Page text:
Moreover, because the designer herself generates the tacit understandings she uses by connecting empathetically with potential users — the “empathize” mode — whatever needs of product users and communities she perceives are refracted through her personal experience and priorities. As any ethnographer worth her salt will admit, this subjectivity is inevitable, and that is why disciplines that rely on empathetic engagement for data collection stress the importance of paying attention to the researcher’s identity and political positioning. The design thinking method does not stipulate rigorous attention to positionality, however. This omission signals that the designer, as creative visionary, is somehow suspended above the fray of bias, blind spots, and political pressure.
The trouble with privileging the role of the designer, or even a small circle of designers, in this way is that it radically narrows the potential for innovation. The value of ambiguity stems from the array of meanings that bump up against each other when problem is still undetermined, and from the opportunities for new connections that those collisions evoke. Design thinkers celebrate these connections, especially those that span very different perspectives, disciplines, and categories of things, and view this kind of abductive reasoning as core to creativity.
When the designer acts as a gatekeeper for the meanings that are included in the design process, the potential for connections becomes limited not only to what the designer views as significant, but also to the relationships she can imagine. If the design space were flung open to meanings that users and communities view as significant, we would surely read fewer stories of design interventions gone wrong — such as whimsically designed water pumps that were abandoned to rust because they were unusable, innovative distribution systems for mosquito nets that prevent most people from accessing them, and the distortionary effect of shoes distributed to the poor as a marketing pitch to the rich, to name just a few.
The political dimensions of design thinking are problematic enough on their own, but the method is particularly ill-suited to problems in rapidly changing areas or with lots of uncertainty, since once a design is complete the space that the method opens for ambiguity and new alternatives is shut down. Climate change is one such area. The natural environment is changing at an astonishing rate, in ways that are likely to be unprecedented in human history, and that we are unable to fully predict, with each new scientific discovery revealing that we have far underestimated the complexity of the systems that are at play and the shifts on the horizons may very well mean the end of our existence. Yet, design-thinking approaches, adopted with much fanfare to deal with the challenge, have offered formulaic and rigid solutions. Design thinking has allowed us to celebrate conventional solutions as breakthrough innovations and to continue with business as usual.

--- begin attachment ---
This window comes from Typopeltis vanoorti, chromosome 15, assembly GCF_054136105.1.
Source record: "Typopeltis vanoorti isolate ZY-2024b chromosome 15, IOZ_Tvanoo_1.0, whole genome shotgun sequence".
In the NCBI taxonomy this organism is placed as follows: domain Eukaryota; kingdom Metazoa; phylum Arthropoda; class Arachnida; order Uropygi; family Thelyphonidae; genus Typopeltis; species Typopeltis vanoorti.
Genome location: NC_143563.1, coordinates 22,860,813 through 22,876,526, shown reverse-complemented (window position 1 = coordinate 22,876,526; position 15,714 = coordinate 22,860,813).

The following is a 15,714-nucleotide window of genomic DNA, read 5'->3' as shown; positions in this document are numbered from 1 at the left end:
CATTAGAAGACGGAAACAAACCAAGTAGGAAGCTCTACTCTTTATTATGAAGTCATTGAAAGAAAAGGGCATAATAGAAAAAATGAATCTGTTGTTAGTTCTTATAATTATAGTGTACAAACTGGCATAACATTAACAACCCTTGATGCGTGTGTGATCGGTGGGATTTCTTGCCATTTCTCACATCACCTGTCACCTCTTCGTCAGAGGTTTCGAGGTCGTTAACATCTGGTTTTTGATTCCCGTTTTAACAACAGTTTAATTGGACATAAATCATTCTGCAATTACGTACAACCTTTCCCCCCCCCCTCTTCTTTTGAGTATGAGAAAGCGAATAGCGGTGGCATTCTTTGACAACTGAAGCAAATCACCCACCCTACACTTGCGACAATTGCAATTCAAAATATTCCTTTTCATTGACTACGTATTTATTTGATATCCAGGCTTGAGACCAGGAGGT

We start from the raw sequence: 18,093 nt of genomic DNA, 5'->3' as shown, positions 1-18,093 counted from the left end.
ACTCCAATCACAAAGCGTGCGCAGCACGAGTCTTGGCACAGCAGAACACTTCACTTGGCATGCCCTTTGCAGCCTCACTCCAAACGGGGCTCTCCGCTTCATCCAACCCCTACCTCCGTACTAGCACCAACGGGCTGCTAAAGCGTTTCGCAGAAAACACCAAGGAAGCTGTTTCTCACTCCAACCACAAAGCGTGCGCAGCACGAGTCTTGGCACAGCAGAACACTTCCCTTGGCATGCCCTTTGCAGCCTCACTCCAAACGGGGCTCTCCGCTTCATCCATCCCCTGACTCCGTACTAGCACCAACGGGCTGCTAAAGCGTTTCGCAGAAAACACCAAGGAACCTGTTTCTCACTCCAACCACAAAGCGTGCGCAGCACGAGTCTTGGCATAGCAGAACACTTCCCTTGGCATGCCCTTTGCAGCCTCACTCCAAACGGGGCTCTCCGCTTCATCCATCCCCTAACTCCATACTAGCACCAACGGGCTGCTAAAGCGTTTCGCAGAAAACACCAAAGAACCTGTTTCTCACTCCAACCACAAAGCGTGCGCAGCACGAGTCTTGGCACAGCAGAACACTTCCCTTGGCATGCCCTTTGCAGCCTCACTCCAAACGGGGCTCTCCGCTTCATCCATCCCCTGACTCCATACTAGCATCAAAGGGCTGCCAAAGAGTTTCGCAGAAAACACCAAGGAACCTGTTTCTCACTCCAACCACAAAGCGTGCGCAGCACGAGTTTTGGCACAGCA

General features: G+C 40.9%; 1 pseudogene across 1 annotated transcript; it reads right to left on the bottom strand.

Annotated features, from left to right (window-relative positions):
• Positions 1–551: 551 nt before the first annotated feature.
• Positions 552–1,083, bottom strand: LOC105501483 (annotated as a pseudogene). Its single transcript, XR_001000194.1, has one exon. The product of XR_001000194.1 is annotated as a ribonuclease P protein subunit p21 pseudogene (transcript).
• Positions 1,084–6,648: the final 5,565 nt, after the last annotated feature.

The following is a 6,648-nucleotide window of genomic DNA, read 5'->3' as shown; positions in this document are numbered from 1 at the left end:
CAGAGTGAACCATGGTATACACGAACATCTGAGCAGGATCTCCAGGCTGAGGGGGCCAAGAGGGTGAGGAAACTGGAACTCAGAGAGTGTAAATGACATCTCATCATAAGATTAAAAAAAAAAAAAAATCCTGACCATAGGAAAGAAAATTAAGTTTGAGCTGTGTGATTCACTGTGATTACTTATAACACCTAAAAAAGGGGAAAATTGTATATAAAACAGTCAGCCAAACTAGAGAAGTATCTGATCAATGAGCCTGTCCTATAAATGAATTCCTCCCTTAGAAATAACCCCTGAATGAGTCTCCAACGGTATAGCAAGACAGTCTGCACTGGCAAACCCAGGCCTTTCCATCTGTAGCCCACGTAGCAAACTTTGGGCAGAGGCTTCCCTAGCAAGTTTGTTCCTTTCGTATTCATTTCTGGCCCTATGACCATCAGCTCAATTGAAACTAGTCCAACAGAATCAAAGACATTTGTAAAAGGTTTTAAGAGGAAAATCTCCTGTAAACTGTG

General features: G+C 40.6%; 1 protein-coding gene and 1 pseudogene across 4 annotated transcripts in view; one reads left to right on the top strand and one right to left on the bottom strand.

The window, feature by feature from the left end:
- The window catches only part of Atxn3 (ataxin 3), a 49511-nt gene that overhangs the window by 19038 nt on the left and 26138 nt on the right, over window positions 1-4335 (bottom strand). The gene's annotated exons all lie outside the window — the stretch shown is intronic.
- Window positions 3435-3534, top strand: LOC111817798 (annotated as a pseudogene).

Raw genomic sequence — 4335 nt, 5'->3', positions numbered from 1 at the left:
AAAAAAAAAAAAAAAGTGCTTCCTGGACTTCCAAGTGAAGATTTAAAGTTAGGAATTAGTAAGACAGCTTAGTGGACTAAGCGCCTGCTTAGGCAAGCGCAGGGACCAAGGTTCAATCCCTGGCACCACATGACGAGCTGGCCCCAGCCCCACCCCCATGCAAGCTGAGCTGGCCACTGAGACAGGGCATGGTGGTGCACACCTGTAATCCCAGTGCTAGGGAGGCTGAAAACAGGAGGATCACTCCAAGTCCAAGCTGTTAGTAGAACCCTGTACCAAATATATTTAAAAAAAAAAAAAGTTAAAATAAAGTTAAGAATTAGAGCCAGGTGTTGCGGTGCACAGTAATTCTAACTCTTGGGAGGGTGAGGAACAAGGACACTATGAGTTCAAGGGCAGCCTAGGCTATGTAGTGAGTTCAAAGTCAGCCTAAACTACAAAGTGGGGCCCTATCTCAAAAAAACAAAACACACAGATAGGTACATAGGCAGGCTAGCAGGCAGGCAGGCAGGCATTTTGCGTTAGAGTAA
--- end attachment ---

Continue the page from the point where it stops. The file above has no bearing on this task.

After Hurricane Sandy caused more than $60 billions of damages in the New York region, the Obama administration launched the Rebuild by Design competition to generate new solutions for reconstruction that would rehabilitate devastated infrastructure and protect the region from the fierce storms that Hurricane Sandy and the best climate science presaged. The competition billed itself as using “collaborative, design-driven problem-solving to help communities and cities build resilience,” a process that would allow urban areas to “overcome existing creative and regulatory barriers by cultivating collaboration between designers, researchers, community members, government officials and subject-matter experts.” True to form, the 10 teams of international designers selected to participate in the competition held numerous community consultations, where they gleaned information about what mattered most to residents in the recovery process. The design teams combined this feedback with data about the physical damage and the economic prospects of the region in several iterative cycles of design and produced half a dozen designs that were allocated funding for implementation.
The lion’s share of the almost $1 billion on offer in the competition was awarded to the Big U, a proposal for a ten-mile segmented wall, made of landscaped bridging berms and moveable gates, to protect the lower half of Manhattan and the very valuable real estate locate there. Now rebranded as the Dryline and projected to cost anywhere between $1 billion and $3 billion to complete, the wall would protect the city against the ravages of storm the size of Sandy, but likely not much larger. Current projections of storm-force sea-level rise suggest that the wall will guard against storm surges only through 2050, after which point the walls of the Dryline may turn into the sides of bathtub, holding floodwater inside the city. In the short three intervening decades, valuable real estate will continue to be built behind the seeming protection of the wall, increasing the risks to the city when the barriers are inevitably breached. The first phase of construction on the Dryline will be in the Lower East Side of Manhattan, alongside one of the last pockets of affordable housing on the island, and the worry is that as the manicured berm adds a new public park to the area, residents — many of whom participated in good faith in the repeated community consultations — will be displaced from their neighborhoods by a wave not of water but of gentrification.
In selecting the Big U/Dryline, Rebuild by Design affirmed the political, economic, and physical status-quo. The design thinking process yielded a wall, an ordinary if costly piece of infrastructure that will hold back the waters for a while and allow residents to pretend that the sea most projections believe will flood a substantial portion of Manhattan will remain in its basin. Behind the ramparts, the city will be able to hum along as usual, with the value of real estate continuing to rise, and with the poor and middle class continuing to face displacement from the expensive heart of Manhattan to the outer edges of New York.